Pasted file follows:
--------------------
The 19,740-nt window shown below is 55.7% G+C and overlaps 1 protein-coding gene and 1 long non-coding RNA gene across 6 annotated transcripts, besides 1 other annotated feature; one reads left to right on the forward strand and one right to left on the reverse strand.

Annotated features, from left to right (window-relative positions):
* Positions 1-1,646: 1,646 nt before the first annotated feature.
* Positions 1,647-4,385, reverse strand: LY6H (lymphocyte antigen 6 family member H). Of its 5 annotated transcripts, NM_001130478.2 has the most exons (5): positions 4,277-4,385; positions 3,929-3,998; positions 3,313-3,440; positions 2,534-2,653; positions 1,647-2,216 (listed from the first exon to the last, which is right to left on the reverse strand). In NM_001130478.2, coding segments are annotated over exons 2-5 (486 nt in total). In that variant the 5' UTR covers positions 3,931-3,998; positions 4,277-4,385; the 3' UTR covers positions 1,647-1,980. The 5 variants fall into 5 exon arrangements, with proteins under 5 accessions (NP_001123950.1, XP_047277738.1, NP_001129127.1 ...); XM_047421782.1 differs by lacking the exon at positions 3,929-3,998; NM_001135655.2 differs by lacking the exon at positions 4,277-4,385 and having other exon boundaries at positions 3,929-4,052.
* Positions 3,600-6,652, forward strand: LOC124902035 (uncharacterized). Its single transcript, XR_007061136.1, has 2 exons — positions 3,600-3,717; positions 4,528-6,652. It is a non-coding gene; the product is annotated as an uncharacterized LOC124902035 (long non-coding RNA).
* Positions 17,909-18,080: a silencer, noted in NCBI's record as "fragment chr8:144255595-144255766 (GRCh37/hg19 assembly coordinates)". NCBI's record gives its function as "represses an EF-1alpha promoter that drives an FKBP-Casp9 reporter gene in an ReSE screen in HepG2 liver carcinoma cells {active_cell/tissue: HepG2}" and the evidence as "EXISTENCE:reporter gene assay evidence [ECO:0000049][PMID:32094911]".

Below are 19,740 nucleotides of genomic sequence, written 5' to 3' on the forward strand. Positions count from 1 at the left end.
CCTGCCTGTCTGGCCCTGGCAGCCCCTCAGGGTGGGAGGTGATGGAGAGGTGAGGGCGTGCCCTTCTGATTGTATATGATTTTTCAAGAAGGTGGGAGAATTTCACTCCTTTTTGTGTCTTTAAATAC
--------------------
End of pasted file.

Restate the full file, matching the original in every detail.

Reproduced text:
The 19,740-nt window shown below is 55.7% G+C and overlaps 1 protein-coding gene and 1 long non-coding RNA gene across 6 annotated transcripts, besides 1 other annotated feature; one reads left to right on the forward strand and one right to left on the reverse strand.

Annotated features, from left to right (window-relative positions):
* Positions 1-1,646: 1,646 nt before the first annotated feature.
* Positions 1,647-4,385, reverse strand: LY6H (lymphocyte antigen 6 family member H). Of its 5 annotated transcripts, NM_001130478.2 has the most exons (5): positions 4,277-4,385; positions 3,929-3,998; positions 3,313-3,440; positions 2,534-2,653; positions 1,647-2,216 (listed from the first exon to the last, which is right to left on the reverse strand). In NM_001130478.2, coding segments are annotated over exons 2-5 (486 nt in total). In that variant the 5' UTR covers positions 3,931-3,998; positions 4,277-4,385; the 3' UTR covers positions 1,647-1,980. The 5 variants fall into 5 exon arrangements, with proteins under 5 accessions (NP_001123950.1, XP_047277738.1, NP_001129127.1 ...); XM_047421782.1 differs by lacking the exon at positions 3,929-3,998; NM_001135655.2 differs by lacking the exon at positions 4,277-4,385 and having other exon boundaries at positions 3,929-4,052.
* Positions 3,600-6,652, forward strand: LOC124902035 (uncharacterized). Its single transcript, XR_007061136.1, has 2 exons — positions 3,600-3,717; positions 4,528-6,652. It is a non-coding gene; the product is annotated as an uncharacterized LOC124902035 (long non-coding RNA).
* Positions 17,909-18,080: a silencer, noted in NCBI's record as "fragment chr8:144255595-144255766 (GRCh37/hg19 assembly coordinates)". NCBI's record gives its function as "represses an EF-1alpha promoter that drives an FKBP-Casp9 reporter gene in an ReSE screen in HepG2 liver carcinoma cells {active_cell/tissue: HepG2}" and the evidence as "EXISTENCE:reporter gene assay evidence [ECO:0000049][PMID:32094911]".

Below are 19,740 nucleotides of genomic sequence, written 5' to 3' on the forward strand. Positions count from 1 at the left end.
CCTGCCTGTCTGGCCCTGGCAGCCCCTCAGGGTGGGAGGTGATGGAGAGGTGAGGGCGTGCCCTTCTGATTGTATATGATTTTTCAAGAAGGTGGGAGAATTTCACTCCTTTTTGTGTCTTTAAATAC